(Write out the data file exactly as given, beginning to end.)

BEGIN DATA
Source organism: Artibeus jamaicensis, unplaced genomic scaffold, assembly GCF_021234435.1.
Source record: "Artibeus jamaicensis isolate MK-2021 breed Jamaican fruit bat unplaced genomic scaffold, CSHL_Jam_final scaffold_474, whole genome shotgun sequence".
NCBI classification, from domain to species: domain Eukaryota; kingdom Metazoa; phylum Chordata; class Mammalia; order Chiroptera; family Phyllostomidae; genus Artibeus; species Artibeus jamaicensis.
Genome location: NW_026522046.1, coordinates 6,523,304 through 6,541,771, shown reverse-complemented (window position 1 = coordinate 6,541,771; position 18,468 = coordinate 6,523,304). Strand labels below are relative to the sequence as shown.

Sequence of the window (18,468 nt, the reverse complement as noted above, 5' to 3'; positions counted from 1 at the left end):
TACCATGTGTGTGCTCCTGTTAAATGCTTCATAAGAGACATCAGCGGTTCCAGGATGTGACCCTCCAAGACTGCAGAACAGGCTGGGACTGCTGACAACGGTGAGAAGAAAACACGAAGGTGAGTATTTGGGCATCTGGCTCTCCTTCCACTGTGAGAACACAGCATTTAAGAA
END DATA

Source organism: Artibeus jamaicensis, unplaced genomic scaffold, assembly GCF_021234435.1.
Source record: "Artibeus jamaicensis isolate MK-2021 breed Jamaican fruit bat unplaced genomic scaffold, CSHL_Jam_final scaffold_474, whole genome shotgun sequence".
NCBI classification, from domain to species: domain Eukaryota; kingdom Metazoa; phylum Chordata; class Mammalia; order Chiroptera; family Phyllostomidae; genus Artibeus; species Artibeus jamaicensis.
Genome location: NW_026522046.1, coordinates 6,523,304 through 6,541,771, shown reverse-complemented (window position 1 = coordinate 6,541,771; position 18,468 = coordinate 6,523,304). Strand labels below are relative to the sequence as shown.

Sequence of the window (18,468 nt, the reverse complement as noted above, 5' to 3'; positions counted from 1 at the left end):
TACCATGTGTGTGCTCCTGTTAAATGCTTCATAAGAGACATCAGCGGTTCCAGGATGTGACCCTCCAAGACTGCAGAACAGGCTGGGACTGCTGACAACGGTGAGAAGAAAACACGAAGGTGAGTATTTGGGCATCTGGCTCTCCTTCCACTGTGAGAACACAGCATTTAAGAA